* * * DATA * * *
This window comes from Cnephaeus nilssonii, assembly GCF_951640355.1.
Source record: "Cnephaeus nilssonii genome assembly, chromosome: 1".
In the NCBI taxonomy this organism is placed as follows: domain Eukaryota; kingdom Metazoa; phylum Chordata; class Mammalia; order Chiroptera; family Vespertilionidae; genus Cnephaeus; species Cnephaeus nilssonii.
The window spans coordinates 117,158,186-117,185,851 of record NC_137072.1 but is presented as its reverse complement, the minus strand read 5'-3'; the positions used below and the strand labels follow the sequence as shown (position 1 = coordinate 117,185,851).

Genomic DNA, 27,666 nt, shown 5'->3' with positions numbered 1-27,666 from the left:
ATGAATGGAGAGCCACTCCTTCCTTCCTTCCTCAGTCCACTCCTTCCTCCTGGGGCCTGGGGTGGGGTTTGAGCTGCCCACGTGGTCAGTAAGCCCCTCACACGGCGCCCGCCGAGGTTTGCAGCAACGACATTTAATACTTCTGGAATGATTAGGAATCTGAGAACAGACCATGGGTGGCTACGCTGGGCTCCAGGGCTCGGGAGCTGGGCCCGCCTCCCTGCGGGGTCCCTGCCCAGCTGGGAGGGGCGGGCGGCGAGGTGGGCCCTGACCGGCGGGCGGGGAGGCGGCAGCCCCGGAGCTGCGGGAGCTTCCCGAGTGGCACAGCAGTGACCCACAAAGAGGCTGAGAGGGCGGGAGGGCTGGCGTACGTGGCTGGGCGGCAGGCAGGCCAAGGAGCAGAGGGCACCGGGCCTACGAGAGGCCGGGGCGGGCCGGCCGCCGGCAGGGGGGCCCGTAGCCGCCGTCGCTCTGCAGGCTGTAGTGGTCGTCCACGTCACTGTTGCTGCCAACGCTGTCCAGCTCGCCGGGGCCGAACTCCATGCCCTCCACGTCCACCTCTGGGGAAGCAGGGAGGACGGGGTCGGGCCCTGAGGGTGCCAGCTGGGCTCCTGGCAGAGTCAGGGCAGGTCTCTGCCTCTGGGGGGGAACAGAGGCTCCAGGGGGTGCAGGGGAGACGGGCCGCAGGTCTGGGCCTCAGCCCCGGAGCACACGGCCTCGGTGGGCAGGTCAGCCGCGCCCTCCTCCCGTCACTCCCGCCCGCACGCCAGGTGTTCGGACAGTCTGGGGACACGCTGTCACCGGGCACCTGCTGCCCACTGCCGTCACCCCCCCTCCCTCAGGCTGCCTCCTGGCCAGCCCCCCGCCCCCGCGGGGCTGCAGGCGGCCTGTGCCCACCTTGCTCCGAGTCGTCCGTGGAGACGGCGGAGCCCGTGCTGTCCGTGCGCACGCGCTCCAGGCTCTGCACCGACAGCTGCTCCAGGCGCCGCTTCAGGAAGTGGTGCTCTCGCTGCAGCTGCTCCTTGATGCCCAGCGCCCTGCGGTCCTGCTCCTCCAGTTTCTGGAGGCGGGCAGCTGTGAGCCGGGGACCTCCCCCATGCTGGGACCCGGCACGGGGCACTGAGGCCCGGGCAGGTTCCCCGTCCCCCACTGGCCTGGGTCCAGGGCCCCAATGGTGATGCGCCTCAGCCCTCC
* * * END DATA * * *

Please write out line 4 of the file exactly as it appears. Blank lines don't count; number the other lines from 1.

The window spans coordinates 117,158,186-117,185,851 of record NC_137072.1 but is presented as its reverse complement, the minus strand read 5'-3'; the positions used below and the strand labels follow the sequence as shown (position 1 = coordinate 117,185,851).